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Monday, April 25, 2011


And so begins the last week of the A to Z Challenge. My alphabetical dictionary of literary devices is almost complete, as is Netty's story. Keep visiting to see how it all turns out. For anyone just joining the thread, start at the April 1st post and read forward through the My Try section to catch up with Netty.

Understatement: Succinctly, it is the opposite of hyperbole (exaggeration). Understatement allows the writer to show appreciation for his readers' intellect and works most effectively where tension has been built so that there is something to understate. To say that the April A to Z Challenge was child's play is an understatement ( as well as a cliche).

An Example from Literature: C.S. Lewis, The Silver Chair

And you, who have told me a hundred times how deeply you pitied me for the sorceries by which I was bound, will doubtless hear with joy that they are now ended for ever. There was, it seems, some small error in your Ladyship's way of treating them.

My Try: After hearing Netty's piece, Lou Ellen stood and straightened her skirt. Then her back stiffened at the sound of the front door slamming. She'd forgotten all about Roy coming home for lunch.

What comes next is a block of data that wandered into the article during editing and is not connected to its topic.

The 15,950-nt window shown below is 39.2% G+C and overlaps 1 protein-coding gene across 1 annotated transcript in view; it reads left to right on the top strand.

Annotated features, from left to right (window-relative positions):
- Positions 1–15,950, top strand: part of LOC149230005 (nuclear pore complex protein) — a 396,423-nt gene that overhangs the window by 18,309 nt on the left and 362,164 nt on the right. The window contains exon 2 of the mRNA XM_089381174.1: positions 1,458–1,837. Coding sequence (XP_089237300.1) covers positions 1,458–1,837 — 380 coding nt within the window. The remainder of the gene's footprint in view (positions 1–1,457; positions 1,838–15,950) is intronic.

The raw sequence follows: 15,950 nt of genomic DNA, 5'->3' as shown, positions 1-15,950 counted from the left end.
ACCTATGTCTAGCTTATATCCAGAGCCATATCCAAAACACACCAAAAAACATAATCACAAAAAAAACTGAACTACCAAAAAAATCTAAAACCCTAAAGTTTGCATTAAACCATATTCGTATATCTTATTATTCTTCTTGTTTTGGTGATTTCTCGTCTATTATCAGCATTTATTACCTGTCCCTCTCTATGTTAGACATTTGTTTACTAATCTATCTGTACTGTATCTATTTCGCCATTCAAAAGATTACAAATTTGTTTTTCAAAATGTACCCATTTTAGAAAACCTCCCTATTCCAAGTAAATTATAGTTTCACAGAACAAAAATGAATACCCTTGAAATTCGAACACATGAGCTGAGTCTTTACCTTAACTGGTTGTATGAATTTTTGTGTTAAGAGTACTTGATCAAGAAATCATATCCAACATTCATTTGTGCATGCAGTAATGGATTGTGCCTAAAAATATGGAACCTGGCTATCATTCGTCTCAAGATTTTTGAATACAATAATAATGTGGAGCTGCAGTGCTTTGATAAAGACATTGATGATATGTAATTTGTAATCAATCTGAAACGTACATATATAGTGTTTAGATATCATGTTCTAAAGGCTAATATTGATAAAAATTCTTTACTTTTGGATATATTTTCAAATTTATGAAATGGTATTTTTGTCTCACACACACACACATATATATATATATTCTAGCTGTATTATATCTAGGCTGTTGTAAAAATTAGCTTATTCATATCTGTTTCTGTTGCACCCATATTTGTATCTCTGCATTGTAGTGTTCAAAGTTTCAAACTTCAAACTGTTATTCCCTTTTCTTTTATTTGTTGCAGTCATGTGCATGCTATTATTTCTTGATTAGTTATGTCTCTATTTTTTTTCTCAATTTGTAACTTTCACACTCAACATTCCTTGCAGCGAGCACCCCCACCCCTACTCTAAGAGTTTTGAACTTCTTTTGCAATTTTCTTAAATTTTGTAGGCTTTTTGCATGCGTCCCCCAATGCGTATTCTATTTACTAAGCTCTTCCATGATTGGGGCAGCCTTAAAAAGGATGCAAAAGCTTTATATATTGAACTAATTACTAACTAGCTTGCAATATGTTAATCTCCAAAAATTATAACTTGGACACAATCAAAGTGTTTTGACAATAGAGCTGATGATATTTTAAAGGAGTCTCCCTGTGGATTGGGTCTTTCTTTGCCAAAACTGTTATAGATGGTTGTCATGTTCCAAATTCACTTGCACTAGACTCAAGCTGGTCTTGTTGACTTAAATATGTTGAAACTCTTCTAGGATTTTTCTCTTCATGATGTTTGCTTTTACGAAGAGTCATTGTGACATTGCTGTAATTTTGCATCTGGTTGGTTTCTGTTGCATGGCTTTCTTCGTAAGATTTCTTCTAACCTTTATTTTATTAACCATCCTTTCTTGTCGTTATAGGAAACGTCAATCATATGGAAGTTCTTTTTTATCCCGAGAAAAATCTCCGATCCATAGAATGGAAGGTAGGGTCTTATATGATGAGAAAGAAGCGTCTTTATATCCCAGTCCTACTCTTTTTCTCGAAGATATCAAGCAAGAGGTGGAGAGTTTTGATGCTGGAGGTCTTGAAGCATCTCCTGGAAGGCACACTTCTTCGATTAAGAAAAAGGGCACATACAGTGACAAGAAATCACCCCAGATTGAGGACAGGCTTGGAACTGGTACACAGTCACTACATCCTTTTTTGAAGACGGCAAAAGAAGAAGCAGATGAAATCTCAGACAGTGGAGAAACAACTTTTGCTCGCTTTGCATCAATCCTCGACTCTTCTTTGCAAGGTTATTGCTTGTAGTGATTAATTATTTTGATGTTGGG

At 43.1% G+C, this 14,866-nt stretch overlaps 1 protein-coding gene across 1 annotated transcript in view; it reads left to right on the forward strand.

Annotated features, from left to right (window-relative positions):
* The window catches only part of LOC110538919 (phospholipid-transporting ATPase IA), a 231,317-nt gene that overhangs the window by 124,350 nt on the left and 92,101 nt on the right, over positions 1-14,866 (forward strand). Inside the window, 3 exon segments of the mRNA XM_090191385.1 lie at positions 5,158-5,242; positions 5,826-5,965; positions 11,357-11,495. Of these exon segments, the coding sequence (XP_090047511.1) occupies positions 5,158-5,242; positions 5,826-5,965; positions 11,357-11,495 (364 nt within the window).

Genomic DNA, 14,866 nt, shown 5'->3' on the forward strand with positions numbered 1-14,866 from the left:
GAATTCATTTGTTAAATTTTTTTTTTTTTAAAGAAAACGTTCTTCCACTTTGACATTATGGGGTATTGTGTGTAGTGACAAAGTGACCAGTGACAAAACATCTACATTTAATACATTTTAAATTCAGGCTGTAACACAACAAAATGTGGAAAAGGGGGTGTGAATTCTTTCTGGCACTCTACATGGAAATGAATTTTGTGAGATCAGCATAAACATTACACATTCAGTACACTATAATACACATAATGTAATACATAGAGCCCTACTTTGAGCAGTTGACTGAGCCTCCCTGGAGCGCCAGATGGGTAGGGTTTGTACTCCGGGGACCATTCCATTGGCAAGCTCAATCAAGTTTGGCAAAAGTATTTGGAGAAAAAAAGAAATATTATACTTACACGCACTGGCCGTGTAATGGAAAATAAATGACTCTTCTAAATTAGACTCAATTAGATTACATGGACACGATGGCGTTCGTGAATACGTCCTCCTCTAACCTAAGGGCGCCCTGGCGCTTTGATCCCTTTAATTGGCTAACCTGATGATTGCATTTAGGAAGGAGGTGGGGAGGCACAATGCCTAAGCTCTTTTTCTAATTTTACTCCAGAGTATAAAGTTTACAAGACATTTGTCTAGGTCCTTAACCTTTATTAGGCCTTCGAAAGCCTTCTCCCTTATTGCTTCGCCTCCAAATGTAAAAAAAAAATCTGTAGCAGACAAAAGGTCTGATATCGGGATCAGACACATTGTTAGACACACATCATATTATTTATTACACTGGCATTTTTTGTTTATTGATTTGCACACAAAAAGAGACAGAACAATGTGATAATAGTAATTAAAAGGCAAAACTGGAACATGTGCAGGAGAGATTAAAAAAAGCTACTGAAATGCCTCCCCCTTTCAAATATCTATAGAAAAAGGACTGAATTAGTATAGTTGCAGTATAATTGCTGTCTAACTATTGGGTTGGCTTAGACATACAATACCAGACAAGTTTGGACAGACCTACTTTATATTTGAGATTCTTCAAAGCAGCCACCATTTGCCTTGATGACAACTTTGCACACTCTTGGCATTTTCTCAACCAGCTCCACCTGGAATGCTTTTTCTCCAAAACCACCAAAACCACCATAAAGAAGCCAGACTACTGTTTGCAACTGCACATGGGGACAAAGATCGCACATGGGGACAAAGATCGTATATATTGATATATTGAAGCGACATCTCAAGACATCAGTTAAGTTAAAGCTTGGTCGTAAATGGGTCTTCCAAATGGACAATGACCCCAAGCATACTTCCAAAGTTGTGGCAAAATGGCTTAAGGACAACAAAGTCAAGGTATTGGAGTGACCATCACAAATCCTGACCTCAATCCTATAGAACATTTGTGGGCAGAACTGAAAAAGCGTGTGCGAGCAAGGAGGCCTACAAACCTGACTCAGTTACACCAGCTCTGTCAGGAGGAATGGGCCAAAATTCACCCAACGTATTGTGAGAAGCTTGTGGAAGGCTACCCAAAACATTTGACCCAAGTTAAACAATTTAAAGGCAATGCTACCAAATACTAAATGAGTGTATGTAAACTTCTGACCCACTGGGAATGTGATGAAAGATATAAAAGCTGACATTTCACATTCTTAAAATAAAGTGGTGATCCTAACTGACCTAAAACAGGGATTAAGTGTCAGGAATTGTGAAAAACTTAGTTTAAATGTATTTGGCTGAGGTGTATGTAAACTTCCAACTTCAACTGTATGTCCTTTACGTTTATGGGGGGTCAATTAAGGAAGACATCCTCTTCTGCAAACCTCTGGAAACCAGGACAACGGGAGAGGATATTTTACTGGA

"Well, hey girls," he waltzed into the room, oblivious to the wire about to snap. "What y'all up to on this fine afternoon. Sakes, you'd never know by today what a whirl last night was." He looked Netty up and down, appraising her slender figure handsomly set atop tan legs and noticed for the first her hollow eyes. Lord almighty, he mumbled under his breath, she is here about that Junior League mess.
Lou Ellen dropped her chin, then lifted her face, softened, to her husband. She bubbled, "Hey Roy, Netty here was just telling me the cutest story about a couple of babies mixed up at birth." Gushing, Lou Ellen continued, "But I think she forgot the punchline of her little joke. When you remembah it you call me, now, Netty, you heah," escorting Netty steadily out the door.
May as well have been whispering in a pig's ear, Netty told no one as she reentered the day, her distaste for Lou Ellen invigorated. Oh, but she had something; something her mother couldn't find in the ice at the bottom of a highball glass or in the bed of deceit. Something that, nonetheless, her mother had gifted without even intending to; an inheritance of sorts.

Why does understatement work to advance a story? Do you have any good examples of understatement? What "inheritance" did Netty's mother leave her?
(This blog post is brought to you as a part of the April A to Z Challenge.)

April 26th - Verbal Irony


the writing pad said...

Thanks for another great post - I believe Netty's 'inheritance' is more abstract than real, possibly some element of her mother's character, which, whilst possibly being undesirable in the mother, will now stand Netty in good stead?

shelly said...

I love your Southern voice. Now a follower. And thanks for stopping by my blog.

Lauracea said...